The environmental impacts of death are just as important as life’s environmental impacts, but death is often overlooked in environmental actions. This oversight is typically due to cultural discomfort with death, resulting in a lack of environmental considerations when it comes time to plan for a funeral/burial. So, since death is important to the environment and culture, it is important to find eco-friendly options that still work with cultural frameworks. To explore the environmentally friendly options available, the “traditional” Christian American burial will be used as a case study to look at some of the most environmentally damaging death practices.
Modern American death traditions have several key components, but the most environmentally damaging components are embalming of the body, the use of caskets*, and cemetery interment.
Embalming became a cornerstone of an American death during the Civil War as embalming allowed for the bodies of dead soldiers to stay intact on the long train rides home for burial. However, embalming’s ability to temporarily preserve a body is due to its ability to kill or inhibit decay-causing bacteria, but the damage also extends to other biological tissues. The main chemical responsible for this preservation is formalin (formaldehyde mixed in water), which is a highly toxic carcinogen and is linked to a variety of health problems. Combined with formalin’s long-term potency, the liters of formalin put into the ground with an embalmed body can leach into the surrounding ground contaminating the soil.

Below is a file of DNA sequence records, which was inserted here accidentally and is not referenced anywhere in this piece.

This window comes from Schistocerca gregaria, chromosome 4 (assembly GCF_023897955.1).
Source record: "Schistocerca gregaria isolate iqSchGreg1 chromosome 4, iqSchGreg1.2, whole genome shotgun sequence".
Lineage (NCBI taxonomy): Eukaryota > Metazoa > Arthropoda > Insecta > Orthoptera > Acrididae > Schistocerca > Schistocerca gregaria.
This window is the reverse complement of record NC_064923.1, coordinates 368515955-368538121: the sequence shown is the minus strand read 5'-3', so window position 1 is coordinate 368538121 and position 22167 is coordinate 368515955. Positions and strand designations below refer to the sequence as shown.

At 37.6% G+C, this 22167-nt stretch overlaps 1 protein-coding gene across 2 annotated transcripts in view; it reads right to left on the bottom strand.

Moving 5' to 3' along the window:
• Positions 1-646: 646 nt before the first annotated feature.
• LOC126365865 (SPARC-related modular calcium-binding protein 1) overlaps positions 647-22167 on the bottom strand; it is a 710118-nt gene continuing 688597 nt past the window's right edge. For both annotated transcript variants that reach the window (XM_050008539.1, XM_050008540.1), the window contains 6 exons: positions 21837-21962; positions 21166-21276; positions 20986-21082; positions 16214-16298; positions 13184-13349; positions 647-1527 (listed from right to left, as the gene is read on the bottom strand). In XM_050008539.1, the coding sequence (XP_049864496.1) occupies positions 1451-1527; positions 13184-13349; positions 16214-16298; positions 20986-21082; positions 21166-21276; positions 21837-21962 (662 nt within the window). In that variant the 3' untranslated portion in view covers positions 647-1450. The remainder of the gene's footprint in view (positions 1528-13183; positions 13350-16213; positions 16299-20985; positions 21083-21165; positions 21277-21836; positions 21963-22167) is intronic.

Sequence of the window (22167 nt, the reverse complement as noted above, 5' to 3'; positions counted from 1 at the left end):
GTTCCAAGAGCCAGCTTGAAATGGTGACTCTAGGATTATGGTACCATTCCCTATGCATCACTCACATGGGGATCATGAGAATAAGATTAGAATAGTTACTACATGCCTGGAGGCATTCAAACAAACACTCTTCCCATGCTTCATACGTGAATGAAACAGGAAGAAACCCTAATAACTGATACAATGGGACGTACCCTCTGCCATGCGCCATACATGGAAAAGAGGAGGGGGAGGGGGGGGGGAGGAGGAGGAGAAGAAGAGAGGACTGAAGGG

While not directly damaging, caskets and cemeteries also negatively impact the environment. The materials used in caskets, wood, plastics, metals, fabrics, and paints/varnishes, all create different environmental hazards in their production, transportation, and use. The use of grave vaults**, which are subterraneous boxes for the casket, further contribute to greenhouse gas (GHG) emissions by using concrete and requiring fossil fuel powered machinery. However, these impacts are smaller when compared to the continual use of fertilizers and pesticides used by cemeteries to maintain the lush green grass appearance. The large amount of space, combined with the fertilizer-enriched water run-off and chemical hazards these cemeteries create, all contribute to prolonged environmental damage.
These negative impacts of modern funerals can be countered in two ways: swapping aspects of the burial for greener alternatives or changing the burial form entirely.
The option to use more eco-friendly substitutes is possible in many cases. Embalming, which is optional***, may not be used at all and if a body needs to be preserved short-term, keeping the body in refrigeration works well. Alternatively, if a body requires embalming, there are a growing number of non-formalin options available, such as the Enigma brand of embalming fluid, which provide similar preservation but with decreased environmental impact. As for alternative casket options, they can be made of recyclable and/or biodegradable materials or replaced by shrouds, and some careful planning prior to burial can allow for a non-vaulted and/or natural burial ground (burial grounds that do not have heavy maintenance). Some natural burial areas can even provide environmental protection to habitats; these are called conservation burials.